On giftedness: A mother’s perspective

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Mummy Musings is a fortnightly column where Elisabeth Lee navigates the ups and downs of bringing up her daughter.

Last month, KC Wong wrote about his daughter’s experiences with the GEP programme. He offered a glimpse into what it’s like for his daughter – now in her second year of the programme – and the varied experiences of her classmates. While all of them are bright (only the top one per cent of each cohort are admitted each year), they all have their own struggles. Some are autistic, some have social challenges and all have their own stresses and insecurities

KC’s article brought back a flood of memories for me. I was also a GEP student but not a particularly successful one, back in the early years of the programme. I wondered how much the programme had changed, if they had tweaked it at all in response to the challenges and results of the first few cohorts

For me, the “gifted” label was a double-edged sword. When I tested well enough to enter the GEP in Primary 4, my parents thought it would be the challenge I needed. But while being in the programme brought new intellectual stimulation plus a coterie of similarly-abled friends (i.e., a group of like-minded nerds whom I could finally feel comfortable with), it had its downsides. My old friends shunned me. And I lost a lot of confidence as I struggled to cope with the fact that I was no longer top of my class. In fact, far from being an “average” gifted student, I was pretty close to the bottom in many subjects!

There was another rude shock when it was time to re-enter the real world. While being a former GEP student did open some doors academically, it didn’t help me learn how to live independently, or how to become more mature, or how to cope with the social pressures of being a teenager.

KC thinks that the modern GEP programme tries to counter this, by teaching many important “life lessons” that go beyond an academic curriculum, such as humility and social responsibility. While that is certainly better than nothing, students are still essentially in a world of their own, with all its positives and negatives.

As a gardener, I know there’s a difference between seedlings that have germinated outdoors, in the soil that they are destined for, and seedlings that were raised in a greenhouse or hothouse. For the latter, their mild and warm environment has helped them grow and develop faster than their hardy peers outdoors, but they are delicate, sensitive, and notoriously fragile. Transplanting them is risky – pick the wrong day, the wrong weather and they’ll just shrivel up and die. I treat mine with care. When they are ready, I harden them by placing them outside but under shelter, so they can adjust to the environment. I let the wind toughen up their tender shoots. I let them taste the real sun and a real rainfall, before digging them into the cold, alien ground. And still, many of them die.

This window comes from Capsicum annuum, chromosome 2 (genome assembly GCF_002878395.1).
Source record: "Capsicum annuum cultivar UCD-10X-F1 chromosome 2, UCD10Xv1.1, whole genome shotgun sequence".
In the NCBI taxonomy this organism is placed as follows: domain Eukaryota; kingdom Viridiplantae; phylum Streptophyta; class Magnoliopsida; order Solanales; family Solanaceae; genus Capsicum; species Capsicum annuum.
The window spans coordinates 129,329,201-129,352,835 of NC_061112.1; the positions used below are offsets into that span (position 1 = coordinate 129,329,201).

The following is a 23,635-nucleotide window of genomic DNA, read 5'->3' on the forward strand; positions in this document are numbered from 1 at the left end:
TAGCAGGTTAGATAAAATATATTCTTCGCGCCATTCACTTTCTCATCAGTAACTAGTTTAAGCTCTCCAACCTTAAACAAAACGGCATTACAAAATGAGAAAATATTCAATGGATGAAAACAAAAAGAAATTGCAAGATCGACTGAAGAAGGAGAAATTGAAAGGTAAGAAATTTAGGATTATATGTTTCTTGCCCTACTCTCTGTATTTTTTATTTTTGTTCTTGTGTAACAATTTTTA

The GEP programme can be like a hothouse, I think. It has pretty optimal conditions for raising bright, creative thinkers. For grooming intellectual powerhouses who will go on to big things, to glittering careers in academia, finance, government, and beyond. But I worry that they are going to be fragile, delicate, sensitive and not used to the real ways of the world.

I’ve been thinking about these things a lot recently. My daughter A has been showing early signs of giftedness – she learned to read at three, she’s already doing simple sums at three-and-a-half and she’s academically way ahead of her peers. I’m not ready to call her gifted – I’m not even sure I want to, ever. If given the chance to put her in the GEP or some other gifted programme, I’m conflicted if it will ultimately be the right decision for her. It wasn’t for me.

We planted a fig tree in our garden, even though we live up in cold and wet Vancouver Island, as far from the Mediterranean as we could be. Many people here hothouse their fig trees. They put them in pots, sometimes indoors in a sunny corner. We’ve planted ours outside, by the back gate. It came close to dying in the first few winters, but now it’s a lush, large bush and soon one summer, it’ll bear fruit.


Elisabeth Lee is proof that it is never too late to consider a second, third or even fourth career, having come to both motherhood and writing late in life. She occasionally freelances and can be reached at

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